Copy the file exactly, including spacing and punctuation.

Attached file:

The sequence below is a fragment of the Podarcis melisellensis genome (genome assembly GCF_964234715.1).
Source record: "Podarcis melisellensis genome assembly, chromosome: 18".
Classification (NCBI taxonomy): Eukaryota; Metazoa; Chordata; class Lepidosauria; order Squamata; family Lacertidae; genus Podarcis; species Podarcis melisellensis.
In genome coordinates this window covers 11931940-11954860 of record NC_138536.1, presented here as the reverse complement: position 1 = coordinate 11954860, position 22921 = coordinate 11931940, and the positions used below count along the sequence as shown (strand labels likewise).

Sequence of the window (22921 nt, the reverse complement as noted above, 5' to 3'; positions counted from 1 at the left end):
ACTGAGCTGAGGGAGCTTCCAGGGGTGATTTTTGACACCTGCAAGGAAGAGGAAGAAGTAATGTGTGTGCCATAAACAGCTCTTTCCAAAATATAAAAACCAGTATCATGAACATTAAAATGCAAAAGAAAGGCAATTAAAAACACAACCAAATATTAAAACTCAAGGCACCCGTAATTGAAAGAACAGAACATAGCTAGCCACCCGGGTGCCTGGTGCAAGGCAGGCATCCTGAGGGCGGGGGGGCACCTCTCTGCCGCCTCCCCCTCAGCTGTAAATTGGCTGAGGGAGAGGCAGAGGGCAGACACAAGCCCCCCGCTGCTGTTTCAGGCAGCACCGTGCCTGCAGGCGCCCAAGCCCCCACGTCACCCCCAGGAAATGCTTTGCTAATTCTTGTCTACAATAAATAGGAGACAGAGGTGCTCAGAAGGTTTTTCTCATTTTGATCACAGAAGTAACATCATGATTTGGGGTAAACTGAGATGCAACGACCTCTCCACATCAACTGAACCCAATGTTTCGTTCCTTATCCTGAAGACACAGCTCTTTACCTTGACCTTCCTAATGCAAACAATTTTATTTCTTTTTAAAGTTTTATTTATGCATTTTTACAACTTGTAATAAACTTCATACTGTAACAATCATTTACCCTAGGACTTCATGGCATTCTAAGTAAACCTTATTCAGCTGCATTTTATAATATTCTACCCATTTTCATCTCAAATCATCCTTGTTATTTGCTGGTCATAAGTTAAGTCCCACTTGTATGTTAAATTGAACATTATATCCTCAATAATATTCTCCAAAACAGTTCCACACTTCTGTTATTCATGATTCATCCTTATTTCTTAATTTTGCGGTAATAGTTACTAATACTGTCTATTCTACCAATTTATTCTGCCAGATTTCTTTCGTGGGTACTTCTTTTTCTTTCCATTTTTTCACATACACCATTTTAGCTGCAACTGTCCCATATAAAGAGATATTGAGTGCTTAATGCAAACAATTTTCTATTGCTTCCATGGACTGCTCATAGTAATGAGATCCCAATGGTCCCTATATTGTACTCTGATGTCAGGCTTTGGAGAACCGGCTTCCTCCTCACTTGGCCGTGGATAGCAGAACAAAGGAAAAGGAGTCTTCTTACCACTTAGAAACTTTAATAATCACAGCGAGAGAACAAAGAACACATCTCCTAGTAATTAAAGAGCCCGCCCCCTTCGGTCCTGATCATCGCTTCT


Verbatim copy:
The sequence below is a fragment of the Podarcis melisellensis genome (genome assembly GCF_964234715.1).
Source record: "Podarcis melisellensis genome assembly, chromosome: 18".
Classification (NCBI taxonomy): Eukaryota; Metazoa; Chordata; class Lepidosauria; order Squamata; family Lacertidae; genus Podarcis; species Podarcis melisellensis.
In genome coordinates this window covers 11931940-11954860 of record NC_138536.1, presented here as the reverse complement: position 1 = coordinate 11954860, position 22921 = coordinate 11931940, and the positions used below count along the sequence as shown (strand labels likewise).

Sequence of the window (22921 nt, the reverse complement as noted above, 5' to 3'; positions counted from 1 at the left end):
ACTGAGCTGAGGGAGCTTCCAGGGGTGATTTTTGACACCTGCAAGGAAGAGGAAGAAGTAATGTGTGTGCCATAAACAGCTCTTTCCAAAATATAAAAACCAGTATCATGAACATTAAAATGCAAAAGAAAGGCAATTAAAAACACAACCAAATATTAAAACTCAAGGCACCCGTAATTGAAAGAACAGAACATAGCTAGCCACCCGGGTGCCTGGTGCAAGGCAGGCATCCTGAGGGCGGGGGGGCACCTCTCTGCCGCCTCCCCCTCAGCTGTAAATTGGCTGAGGGAGAGGCAGAGGGCAGACACAAGCCCCCCGCTGCTGTTTCAGGCAGCACCGTGCCTGCAGGCGCCCAAGCCCCCACGTCACCCCCAGGAAATGCTTTGCTAATTCTTGTCTACAATAAATAGGAGACAGAGGTGCTCAGAAGGTTTTTCTCATTTTGATCACAGAAGTAACATCATGATTTGGGGTAAACTGAGATGCAACGACCTCTCCACATCAACTGAACCCAATGTTTCGTTCCTTATCCTGAAGACACAGCTCTTTACCTTGACCTTCCTAATGCAAACAATTTTATTTCTTTTTAAAGTTTTATTTATGCATTTTTACAACTTGTAATAAACTTCATACTGTAACAATCATTTACCCTAGGACTTCATGGCATTCTAAGTAAACCTTATTCAGCTGCATTTTATAATATTCTACCCATTTTCATCTCAAATCATCCTTGTTATTTGCTGGTCATAAGTTAAGTCCCACTTGTATGTTAAATTGAACATTATATCCTCAATAATATTCTCCAAAACAGTTCCACACTTCTGTTATTCATGATTCATCCTTATTTCTTAATTTTGCGGTAATAGTTACTAATACTGTCTATTCTACCAATTTATTCTGCCAGATTTCTTTCGTGGGTACTTCTTTTTCTTTCCATTTTTTCACATACACCATTTTAGCTGCAACTGTCCCATATAAAGAGATATTGAGTGCTTAATGCAAACAATTTTCTATTGCTTCCATGGACTGCTCATAGTAATGAGATCCCAATGGTCCCTATATTGTACTCTGATGTCAGGCTTTGGAGAACCGGCTTCCTCCTCACTTGGCCGTGGATAGCAGAACAAAGGAAAAGGAGTCTTCTTACCACTTAGAAACTTTAATAATCACAGCGAGAGAACAAAGAACACATCTCCTAGTAATTAAAGAGCCCGCCCCCTTCGGTCCTGATCATCGCTTCT